Since Walking the Tightrope, the next play at 24th ST Theatre, takes place in England, I find myself researching differences in our
cultures. Most of us know the narrative imposed upon America's Thanksgiving holiday. Growing up in Boston, I visited Plymouth Rock every year on school field trips, and saw that lovely etching of "1620" into the rock. Not that I doubt the upstanding story of breaking bread before betrayal, not at all....
The concept of Thanksgiving traces back to England, as a Protestant response to all the Catholic holidays. (Remember how key the religions are in Shakespeare?) Here is more from wikipedia:
Prayers of thanks and special thanksgiving ceremonies are common among almost all religions after harvests and at other times. The holiday's history in North America is rooted in English traditions dating from the Protestant Reformation. It also has aspects of a harvest festival, even though the harvest in New England occurs well before the late-November date of the holiday
In the English tradition, days of thanksgiving and special thanksgiving religious services became important during the English Reformation in the reign of Henry VIII and in reaction to the large number of religious holidays on the Catholic calendar. Before 1536 there were 95 Church holidays, plus 52 Sundays, when people were required to attend church and forego work and sometimes pay for expensive celebrations. The 1536 reforms reduced the number of Church holidays to 27, but some Puritans, the radical reformers of their age, wished to completely eliminate all Church holidays, including Christmas and Easter. The holidays were to be replaced by specially called Days of Fasting or Days of Thanksgiving, in response to events that the Puritans viewed as acts ofspecial providence. Unexpected disasters or threats of judgement from on high called for Days of Fasting. Special blessings, viewed as coming from God, called for Days of Thanksgiving. For example, Days of Fasting were called on account of drought in 1611, floods in 1613, and plague in 1604 and 1622. Days of Thanksgiving were called following the victory over the Spanish Armadain 1588, and following the deliverance of Queen Anne in 1705. An unusual annual Day of Thanksgiving began in 1606 following the failure of the Gunpowder Plot in 1605, and developed into Guy Fawkes Day.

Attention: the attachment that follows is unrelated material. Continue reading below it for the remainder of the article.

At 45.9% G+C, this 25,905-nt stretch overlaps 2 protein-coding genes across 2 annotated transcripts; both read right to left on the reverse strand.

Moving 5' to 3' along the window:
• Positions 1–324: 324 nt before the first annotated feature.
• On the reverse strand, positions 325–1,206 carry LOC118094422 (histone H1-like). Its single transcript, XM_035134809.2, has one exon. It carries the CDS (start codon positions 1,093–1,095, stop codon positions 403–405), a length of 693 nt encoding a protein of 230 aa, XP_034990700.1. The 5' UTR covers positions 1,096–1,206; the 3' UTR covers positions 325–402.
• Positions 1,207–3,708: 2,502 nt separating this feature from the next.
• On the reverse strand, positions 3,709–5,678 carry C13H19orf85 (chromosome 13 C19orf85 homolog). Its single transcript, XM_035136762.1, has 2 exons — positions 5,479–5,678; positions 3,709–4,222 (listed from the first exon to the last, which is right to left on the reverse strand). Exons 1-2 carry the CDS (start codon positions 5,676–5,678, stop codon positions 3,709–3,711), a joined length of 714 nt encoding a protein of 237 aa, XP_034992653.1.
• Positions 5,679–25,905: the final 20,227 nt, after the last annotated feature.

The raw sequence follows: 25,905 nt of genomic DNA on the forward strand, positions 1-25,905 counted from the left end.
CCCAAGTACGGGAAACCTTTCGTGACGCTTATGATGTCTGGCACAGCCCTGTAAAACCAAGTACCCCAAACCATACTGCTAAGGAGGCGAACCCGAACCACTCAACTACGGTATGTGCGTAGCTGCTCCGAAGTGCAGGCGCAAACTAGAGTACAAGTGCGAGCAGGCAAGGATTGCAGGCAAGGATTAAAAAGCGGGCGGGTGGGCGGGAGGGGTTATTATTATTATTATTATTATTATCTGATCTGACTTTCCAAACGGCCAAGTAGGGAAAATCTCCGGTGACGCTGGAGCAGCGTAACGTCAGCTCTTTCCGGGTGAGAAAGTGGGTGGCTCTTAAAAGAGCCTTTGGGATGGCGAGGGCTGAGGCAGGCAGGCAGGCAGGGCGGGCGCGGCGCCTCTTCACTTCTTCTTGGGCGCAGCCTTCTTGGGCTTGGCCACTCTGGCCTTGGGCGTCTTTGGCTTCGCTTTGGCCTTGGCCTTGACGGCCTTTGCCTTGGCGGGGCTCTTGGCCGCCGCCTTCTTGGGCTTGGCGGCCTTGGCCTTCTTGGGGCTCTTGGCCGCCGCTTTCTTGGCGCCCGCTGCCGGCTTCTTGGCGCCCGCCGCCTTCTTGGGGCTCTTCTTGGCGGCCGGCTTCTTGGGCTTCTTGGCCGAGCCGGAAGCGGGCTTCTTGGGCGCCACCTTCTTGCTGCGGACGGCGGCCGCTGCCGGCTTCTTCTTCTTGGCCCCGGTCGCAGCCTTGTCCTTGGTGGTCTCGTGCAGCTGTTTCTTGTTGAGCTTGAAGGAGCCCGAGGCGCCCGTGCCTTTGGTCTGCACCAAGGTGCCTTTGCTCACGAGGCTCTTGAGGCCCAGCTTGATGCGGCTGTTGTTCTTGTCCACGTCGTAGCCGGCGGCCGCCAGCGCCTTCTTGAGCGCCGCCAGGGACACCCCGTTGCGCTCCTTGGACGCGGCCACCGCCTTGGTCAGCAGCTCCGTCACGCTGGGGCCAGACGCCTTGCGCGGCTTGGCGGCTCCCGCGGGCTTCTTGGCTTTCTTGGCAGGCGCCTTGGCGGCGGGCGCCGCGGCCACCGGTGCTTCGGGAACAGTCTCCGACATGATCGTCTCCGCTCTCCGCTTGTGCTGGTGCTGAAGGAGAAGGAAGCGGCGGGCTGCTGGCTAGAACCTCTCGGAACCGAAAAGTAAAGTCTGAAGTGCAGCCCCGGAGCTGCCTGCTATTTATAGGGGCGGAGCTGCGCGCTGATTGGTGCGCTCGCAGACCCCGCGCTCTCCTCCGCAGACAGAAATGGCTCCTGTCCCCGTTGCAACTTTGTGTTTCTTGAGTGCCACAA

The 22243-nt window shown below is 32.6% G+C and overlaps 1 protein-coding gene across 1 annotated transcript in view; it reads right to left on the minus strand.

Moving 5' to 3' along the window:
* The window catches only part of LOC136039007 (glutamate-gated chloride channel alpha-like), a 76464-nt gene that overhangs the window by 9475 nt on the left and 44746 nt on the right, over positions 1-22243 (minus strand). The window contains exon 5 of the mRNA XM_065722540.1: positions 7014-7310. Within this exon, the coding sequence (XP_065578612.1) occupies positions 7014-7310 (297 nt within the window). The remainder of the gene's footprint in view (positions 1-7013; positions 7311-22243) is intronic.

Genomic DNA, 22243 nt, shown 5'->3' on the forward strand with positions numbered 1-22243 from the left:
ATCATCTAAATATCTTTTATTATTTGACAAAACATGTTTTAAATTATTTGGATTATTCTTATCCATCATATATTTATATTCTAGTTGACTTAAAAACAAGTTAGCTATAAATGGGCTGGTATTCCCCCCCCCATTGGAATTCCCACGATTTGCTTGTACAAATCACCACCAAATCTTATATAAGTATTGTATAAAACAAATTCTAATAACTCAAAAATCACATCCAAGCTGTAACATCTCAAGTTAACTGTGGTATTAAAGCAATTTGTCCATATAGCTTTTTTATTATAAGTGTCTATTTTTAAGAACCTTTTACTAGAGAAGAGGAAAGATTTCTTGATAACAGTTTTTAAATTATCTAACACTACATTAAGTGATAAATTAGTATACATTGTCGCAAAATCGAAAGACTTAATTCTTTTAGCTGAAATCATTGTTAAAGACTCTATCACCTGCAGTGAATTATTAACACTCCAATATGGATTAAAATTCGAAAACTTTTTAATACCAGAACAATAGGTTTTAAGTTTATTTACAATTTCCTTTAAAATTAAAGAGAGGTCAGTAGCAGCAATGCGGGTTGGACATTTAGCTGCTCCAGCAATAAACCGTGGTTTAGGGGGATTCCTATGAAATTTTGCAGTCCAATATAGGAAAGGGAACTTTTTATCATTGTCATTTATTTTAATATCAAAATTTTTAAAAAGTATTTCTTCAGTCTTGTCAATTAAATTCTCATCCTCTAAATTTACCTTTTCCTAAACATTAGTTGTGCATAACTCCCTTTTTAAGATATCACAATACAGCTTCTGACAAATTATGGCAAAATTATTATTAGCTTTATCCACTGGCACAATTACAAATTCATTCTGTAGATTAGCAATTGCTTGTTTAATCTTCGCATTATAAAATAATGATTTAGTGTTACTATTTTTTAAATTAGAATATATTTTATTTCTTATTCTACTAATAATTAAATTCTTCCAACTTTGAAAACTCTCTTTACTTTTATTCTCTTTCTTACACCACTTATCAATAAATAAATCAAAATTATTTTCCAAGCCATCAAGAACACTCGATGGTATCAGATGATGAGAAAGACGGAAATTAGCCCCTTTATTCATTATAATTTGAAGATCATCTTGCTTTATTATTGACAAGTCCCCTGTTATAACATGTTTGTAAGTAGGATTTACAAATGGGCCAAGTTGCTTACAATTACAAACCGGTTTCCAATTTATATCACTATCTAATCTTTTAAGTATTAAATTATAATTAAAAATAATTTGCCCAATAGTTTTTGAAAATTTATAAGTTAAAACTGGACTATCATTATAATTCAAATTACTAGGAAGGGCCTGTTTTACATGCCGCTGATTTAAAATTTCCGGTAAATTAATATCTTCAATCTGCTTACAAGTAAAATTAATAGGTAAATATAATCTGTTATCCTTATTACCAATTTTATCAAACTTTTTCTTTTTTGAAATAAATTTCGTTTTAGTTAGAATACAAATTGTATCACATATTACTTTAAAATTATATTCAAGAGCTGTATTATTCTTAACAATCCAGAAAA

Do you have any unique Thanksgiving traditions? It's the one day out of the year that I bake.